Ahead of its official launch tomorrow, the latest iteration of everyone’s favorite furry is now available to download from Mozilla’s central FTP server. As with the other rapidly-released iterations, Firefox 8 is mostly just a faster, cleaner version of the previous version — except for a couple of cool features: third-party apps (like AVG or Skype) can no longer install add-ons without your consent, and you can now toggle your saved tabs to load on demand.
The first change really is a no-brainer: Why should any add-on install itself without your permission? It would be OK if such add-ons were light-weight and well-programmed, but they are usually bloatware toolbars that are bundled with application installers. Basically, Mozilla has known for a long time that add-on performance directly affects the user’s perception of Firefox — in other words, it might be an add-on that makes Firefox slow, but the user sees that as Firefox’s fault. By disabling stealthy, third-party installation of add-ons, Mozilla simply hopes to improve its very sticky reputation of being Chrome’sslower cousin. Furthermore, when you first install Firefox 8, you’ll be prompted to enable any third-party add-ons that have been running without your consent for months, or maybe even years (pictured below).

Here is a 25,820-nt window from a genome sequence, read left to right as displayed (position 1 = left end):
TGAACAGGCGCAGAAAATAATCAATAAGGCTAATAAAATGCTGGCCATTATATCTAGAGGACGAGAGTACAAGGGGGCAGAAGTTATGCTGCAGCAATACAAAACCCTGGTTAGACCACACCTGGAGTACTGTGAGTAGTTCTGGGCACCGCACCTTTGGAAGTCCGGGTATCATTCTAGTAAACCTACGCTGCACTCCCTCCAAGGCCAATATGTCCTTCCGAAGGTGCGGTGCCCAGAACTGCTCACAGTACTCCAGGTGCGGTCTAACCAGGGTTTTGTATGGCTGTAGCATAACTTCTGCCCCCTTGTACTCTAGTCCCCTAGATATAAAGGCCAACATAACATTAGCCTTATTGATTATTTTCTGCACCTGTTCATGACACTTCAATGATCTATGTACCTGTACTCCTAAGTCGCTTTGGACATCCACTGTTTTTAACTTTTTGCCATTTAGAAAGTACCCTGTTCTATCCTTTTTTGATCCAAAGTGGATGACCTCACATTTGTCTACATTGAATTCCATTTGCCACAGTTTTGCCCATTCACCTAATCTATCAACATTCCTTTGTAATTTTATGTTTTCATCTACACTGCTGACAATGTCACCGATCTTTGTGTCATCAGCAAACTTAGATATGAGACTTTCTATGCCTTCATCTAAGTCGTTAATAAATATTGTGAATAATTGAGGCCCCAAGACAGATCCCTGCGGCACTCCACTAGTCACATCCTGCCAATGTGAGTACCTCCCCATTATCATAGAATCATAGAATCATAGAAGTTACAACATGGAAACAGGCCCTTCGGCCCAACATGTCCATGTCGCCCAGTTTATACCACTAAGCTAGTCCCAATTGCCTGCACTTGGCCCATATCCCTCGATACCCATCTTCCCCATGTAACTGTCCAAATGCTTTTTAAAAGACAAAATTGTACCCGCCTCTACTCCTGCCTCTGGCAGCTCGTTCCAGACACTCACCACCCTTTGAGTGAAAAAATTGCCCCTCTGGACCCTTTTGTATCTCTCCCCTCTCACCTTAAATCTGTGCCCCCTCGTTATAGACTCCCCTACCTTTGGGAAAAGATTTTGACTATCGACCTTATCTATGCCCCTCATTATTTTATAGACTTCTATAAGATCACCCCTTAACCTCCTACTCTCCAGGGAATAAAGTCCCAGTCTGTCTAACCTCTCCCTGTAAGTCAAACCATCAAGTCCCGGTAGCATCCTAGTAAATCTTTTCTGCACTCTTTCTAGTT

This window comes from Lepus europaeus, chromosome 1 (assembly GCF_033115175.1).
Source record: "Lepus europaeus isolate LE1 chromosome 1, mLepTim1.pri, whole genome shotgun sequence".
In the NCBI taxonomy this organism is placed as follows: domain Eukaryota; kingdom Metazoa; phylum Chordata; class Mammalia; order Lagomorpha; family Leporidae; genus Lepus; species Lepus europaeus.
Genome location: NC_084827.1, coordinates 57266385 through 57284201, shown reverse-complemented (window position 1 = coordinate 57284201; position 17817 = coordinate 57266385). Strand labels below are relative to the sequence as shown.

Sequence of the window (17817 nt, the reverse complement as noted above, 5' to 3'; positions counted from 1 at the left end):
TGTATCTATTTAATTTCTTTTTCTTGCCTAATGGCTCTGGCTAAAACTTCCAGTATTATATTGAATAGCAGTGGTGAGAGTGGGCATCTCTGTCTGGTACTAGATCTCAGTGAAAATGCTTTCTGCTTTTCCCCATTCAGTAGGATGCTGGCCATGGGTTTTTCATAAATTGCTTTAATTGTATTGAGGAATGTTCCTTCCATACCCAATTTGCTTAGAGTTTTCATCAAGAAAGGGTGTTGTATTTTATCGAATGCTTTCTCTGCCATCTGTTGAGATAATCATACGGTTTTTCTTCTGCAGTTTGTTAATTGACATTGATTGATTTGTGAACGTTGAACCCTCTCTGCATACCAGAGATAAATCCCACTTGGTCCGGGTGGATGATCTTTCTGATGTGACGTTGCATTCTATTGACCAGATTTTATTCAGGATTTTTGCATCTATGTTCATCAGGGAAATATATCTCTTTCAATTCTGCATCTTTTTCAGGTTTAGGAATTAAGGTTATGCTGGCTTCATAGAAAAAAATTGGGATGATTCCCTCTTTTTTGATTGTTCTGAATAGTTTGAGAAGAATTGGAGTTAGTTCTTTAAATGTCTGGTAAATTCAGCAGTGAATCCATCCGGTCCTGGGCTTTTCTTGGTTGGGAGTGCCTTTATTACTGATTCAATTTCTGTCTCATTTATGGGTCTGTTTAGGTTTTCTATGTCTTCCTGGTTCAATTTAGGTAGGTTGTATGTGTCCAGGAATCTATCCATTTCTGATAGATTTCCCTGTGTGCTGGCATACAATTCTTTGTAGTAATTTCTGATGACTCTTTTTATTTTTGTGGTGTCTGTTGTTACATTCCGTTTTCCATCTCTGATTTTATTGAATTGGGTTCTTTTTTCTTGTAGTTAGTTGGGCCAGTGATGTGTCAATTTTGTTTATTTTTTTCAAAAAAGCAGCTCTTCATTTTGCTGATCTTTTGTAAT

The second “big” change is all about power users. If you regularly have 10 or 20 or 30 tabs open, you might have experienced the crunch that occurs when you open the browser for the first time. Now, from Settings, you can enable “Don’t load tabs until selected” (pictured below) — this means that the content of each tab isn’t rendered and loaded into memory at first-run. This improves startup time and browser responsiveness within the first few seconds — again, Mozilla is trying hard to make Firefox appear fast, and none to soon.
Finally, there’s the usual kitchen sink of small changes and bug fixes. Twitter is now available from the top-right search box, there’s a little more HTML5 support, tab rearrangement animations have changed slightly, the whole thing is a bit faster and more stable, WebGL is a little more secure, and more.
If you’re a conscientious soul, please wait a few more hours and wait for the official Firefox 8 release. At the moment it’s only available from the nightly FTP server (Windows / Mac / Linux), which is currently being linked to by dozens of thoughtless tech blogs. Alternatively, just wait for Firefox 7 to prompt you that an update is available.’